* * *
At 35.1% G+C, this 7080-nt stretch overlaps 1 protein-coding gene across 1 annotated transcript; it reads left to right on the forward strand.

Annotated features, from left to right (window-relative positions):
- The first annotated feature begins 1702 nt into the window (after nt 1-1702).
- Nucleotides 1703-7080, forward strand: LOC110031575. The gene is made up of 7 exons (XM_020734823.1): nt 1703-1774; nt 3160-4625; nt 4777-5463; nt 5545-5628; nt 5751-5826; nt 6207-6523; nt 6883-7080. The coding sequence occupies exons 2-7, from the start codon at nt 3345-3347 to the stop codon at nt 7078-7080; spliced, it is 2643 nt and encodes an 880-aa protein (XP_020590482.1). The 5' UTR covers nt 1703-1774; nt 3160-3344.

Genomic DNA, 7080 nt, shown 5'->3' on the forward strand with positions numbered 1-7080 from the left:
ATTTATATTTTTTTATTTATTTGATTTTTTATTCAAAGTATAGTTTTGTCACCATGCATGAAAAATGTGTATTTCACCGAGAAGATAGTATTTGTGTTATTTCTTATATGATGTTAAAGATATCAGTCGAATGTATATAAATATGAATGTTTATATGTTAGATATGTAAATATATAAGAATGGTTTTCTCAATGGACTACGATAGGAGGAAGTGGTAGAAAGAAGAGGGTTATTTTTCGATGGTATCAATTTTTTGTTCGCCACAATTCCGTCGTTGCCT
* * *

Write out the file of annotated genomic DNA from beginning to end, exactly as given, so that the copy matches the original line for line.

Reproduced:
At 35.1% G+C, this 7080-nt stretch overlaps 1 protein-coding gene across 1 annotated transcript; it reads left to right on the forward strand.

Annotated features, from left to right (window-relative positions):
- The first annotated feature begins 1702 nt into the window (after nt 1-1702).
- Nucleotides 1703-7080, forward strand: LOC110031575. The gene is made up of 7 exons (XM_020734823.1): nt 1703-1774; nt 3160-4625; nt 4777-5463; nt 5545-5628; nt 5751-5826; nt 6207-6523; nt 6883-7080. The coding sequence occupies exons 2-7, from the start codon at nt 3345-3347 to the stop codon at nt 7078-7080; spliced, it is 2643 nt and encodes an 880-aa protein (XP_020590482.1). The 5' UTR covers nt 1703-1774; nt 3160-3344.

Genomic DNA, 7080 nt, shown 5'->3' on the forward strand with positions numbered 1-7080 from the left:
ATTTATATTTTTTTATTTATTTGATTTTTTATTCAAAGTATAGTTTTGTCACCATGCATGAAAAATGTGTATTTCACCGAGAAGATAGTATTTGTGTTATTTCTTATATGATGTTAAAGATATCAGTCGAATGTATATAAATATGAATGTTTATATGTTAGATATGTAAATATATAAGAATGGTTTTCTCAATGGACTACGATAGGAGGAAGTGGTAGAAAGAAGAGGGTTATTTTTCGATGGTATCAATTTTTTGTTCGCCACAATTCCGTCGTTGCCT